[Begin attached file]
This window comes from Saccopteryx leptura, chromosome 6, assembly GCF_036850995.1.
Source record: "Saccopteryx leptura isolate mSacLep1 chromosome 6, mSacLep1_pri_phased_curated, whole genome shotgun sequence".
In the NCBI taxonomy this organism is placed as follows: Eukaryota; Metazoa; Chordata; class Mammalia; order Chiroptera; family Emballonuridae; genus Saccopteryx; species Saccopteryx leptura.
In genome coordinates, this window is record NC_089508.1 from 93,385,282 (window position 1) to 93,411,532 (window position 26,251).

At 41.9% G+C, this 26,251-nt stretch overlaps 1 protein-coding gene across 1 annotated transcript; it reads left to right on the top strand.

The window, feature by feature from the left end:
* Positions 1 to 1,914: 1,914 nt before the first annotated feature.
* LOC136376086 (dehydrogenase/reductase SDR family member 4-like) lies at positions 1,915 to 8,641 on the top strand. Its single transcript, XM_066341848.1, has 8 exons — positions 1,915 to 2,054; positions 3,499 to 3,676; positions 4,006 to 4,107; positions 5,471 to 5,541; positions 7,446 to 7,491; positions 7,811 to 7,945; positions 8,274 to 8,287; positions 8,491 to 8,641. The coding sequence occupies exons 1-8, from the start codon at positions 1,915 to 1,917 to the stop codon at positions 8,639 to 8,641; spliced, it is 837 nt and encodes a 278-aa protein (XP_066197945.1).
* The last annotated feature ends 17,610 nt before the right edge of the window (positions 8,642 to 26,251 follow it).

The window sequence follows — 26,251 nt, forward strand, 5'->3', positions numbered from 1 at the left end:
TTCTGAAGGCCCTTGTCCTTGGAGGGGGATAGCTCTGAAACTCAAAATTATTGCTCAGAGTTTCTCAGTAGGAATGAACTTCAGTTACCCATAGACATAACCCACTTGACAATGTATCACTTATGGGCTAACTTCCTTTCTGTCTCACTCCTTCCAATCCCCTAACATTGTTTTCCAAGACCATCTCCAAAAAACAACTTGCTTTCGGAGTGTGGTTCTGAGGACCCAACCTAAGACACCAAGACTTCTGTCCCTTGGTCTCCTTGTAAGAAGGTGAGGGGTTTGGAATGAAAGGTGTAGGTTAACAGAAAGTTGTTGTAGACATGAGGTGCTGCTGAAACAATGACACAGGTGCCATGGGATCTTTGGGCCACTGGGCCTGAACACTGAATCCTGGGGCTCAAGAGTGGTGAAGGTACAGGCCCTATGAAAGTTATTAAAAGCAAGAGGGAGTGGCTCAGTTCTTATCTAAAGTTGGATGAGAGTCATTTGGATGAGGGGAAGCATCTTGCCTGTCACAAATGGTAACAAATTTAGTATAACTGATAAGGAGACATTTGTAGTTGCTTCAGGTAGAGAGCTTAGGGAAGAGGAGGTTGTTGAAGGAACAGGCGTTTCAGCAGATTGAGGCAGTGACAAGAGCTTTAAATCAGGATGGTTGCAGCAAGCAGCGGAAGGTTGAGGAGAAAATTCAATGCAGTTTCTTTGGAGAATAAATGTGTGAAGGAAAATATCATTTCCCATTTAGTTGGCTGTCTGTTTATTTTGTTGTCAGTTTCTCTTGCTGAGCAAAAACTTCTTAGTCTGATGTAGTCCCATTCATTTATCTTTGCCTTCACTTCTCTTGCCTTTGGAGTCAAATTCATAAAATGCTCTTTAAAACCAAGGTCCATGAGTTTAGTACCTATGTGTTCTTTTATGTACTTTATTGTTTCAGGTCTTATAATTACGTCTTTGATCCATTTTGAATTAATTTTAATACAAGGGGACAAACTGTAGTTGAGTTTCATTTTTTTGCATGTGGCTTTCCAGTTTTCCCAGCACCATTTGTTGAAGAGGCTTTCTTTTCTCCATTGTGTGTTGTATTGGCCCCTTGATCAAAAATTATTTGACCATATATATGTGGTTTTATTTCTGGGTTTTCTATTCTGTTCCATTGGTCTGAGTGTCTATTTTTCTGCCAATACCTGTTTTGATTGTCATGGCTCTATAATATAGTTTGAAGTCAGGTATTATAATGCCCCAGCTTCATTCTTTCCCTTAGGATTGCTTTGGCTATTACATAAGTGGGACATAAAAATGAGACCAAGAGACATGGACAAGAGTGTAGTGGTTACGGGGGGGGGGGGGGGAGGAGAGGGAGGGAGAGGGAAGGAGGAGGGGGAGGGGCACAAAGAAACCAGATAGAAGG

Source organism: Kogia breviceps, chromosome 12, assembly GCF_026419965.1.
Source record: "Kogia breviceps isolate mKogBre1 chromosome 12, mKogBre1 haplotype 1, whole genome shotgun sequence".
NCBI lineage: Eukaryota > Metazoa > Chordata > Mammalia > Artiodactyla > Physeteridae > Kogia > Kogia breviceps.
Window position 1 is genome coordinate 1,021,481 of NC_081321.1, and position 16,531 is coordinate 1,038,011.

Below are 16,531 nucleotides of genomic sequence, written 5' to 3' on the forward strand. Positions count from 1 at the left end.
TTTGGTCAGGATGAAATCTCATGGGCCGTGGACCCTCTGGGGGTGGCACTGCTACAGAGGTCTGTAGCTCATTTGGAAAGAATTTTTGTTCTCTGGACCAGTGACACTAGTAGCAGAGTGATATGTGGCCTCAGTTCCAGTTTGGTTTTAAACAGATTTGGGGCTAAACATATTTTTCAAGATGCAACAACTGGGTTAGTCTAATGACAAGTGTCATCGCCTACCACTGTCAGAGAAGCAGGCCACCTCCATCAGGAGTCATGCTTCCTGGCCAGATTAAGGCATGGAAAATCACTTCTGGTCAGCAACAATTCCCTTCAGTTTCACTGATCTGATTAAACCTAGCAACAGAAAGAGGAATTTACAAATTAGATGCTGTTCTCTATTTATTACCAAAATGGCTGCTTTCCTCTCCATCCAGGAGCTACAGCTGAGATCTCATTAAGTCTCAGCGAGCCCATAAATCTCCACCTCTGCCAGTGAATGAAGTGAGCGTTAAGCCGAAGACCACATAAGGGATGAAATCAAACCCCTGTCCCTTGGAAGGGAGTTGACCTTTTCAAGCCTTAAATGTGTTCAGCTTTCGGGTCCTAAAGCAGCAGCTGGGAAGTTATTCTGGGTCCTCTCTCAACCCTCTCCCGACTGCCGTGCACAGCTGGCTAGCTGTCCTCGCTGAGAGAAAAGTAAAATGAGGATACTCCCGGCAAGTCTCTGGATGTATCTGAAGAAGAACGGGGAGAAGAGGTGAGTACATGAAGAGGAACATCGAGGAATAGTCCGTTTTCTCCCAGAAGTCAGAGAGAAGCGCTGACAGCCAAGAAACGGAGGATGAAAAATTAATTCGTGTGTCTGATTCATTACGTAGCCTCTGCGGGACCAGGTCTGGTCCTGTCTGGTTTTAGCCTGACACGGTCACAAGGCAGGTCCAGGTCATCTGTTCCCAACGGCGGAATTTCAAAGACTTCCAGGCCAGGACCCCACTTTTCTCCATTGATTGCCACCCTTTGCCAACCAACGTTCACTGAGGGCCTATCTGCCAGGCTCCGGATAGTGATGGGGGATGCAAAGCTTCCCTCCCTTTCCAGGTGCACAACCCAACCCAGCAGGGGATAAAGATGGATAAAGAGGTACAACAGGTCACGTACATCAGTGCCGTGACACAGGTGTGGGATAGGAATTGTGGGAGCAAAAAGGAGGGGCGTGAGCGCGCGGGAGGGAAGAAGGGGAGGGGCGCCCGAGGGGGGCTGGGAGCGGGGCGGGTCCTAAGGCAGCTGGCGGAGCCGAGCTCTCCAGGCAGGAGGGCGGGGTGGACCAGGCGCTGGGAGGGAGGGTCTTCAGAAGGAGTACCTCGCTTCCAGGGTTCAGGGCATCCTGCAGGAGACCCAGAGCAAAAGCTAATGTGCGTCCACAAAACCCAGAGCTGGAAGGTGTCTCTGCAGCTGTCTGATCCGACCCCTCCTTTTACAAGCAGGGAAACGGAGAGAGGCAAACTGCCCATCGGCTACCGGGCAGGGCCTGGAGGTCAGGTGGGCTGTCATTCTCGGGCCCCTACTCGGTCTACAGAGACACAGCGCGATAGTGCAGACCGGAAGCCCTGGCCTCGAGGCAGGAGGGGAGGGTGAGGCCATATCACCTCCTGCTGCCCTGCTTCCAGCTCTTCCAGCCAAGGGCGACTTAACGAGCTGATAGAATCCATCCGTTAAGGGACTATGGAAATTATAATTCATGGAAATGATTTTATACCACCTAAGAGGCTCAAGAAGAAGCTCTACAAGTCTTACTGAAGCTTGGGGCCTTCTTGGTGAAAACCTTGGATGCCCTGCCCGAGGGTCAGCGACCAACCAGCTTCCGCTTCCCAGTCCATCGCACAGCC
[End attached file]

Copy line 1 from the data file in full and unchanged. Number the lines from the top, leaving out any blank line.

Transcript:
This window comes from Saccopteryx leptura, chromosome 6, assembly GCF_036850995.1.